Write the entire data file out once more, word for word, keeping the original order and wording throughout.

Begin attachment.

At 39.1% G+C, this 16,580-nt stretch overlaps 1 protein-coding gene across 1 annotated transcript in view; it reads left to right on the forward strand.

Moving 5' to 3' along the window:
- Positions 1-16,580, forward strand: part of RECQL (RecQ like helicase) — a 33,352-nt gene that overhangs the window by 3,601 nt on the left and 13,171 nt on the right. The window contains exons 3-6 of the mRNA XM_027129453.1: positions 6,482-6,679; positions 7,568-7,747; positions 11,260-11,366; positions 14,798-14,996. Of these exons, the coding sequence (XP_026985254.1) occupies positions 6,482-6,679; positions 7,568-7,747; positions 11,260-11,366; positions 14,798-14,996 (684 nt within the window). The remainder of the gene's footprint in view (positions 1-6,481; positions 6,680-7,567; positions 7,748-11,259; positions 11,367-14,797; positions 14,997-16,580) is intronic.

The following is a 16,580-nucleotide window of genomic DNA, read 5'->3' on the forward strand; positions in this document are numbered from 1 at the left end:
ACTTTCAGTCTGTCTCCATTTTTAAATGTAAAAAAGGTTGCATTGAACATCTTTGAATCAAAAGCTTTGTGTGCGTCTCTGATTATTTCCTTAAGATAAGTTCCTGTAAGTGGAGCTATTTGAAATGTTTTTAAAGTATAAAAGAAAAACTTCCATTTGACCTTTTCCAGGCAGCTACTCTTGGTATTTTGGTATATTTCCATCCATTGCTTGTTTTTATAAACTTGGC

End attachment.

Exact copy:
At 39.1% G+C, this 16,580-nt stretch overlaps 1 protein-coding gene across 1 annotated transcript in view; it reads left to right on the forward strand.

Moving 5' to 3' along the window:
- Positions 1-16,580, forward strand: part of RECQL (RecQ like helicase) — a 33,352-nt gene that overhangs the window by 3,601 nt on the left and 13,171 nt on the right. The window contains exons 3-6 of the mRNA XM_027129453.1: positions 6,482-6,679; positions 7,568-7,747; positions 11,260-11,366; positions 14,798-14,996. Of these exons, the coding sequence (XP_026985254.1) occupies positions 6,482-6,679; positions 7,568-7,747; positions 11,260-11,366; positions 14,798-14,996 (684 nt within the window). The remainder of the gene's footprint in view (positions 1-6,481; positions 6,680-7,567; positions 7,748-11,259; positions 11,367-14,797; positions 14,997-16,580) is intronic.

The following is a 16,580-nucleotide window of genomic DNA, read 5'->3' on the forward strand; positions in this document are numbered from 1 at the left end:
ACTTTCAGTCTGTCTCCATTTTTAAATGTAAAAAAGGTTGCATTGAACATCTTTGAATCAAAAGCTTTGTGTGCGTCTCTGATTATTTCCTTAAGATAAGTTCCTGTAAGTGGAGCTATTTGAAATGTTTTTAAAGTATAAAAGAAAAACTTCCATTTGACCTTTTCCAGGCAGCTACTCTTGGTATTTTGGTATATTTCCATCCATTGCTTGTTTTTATAAACTTGGC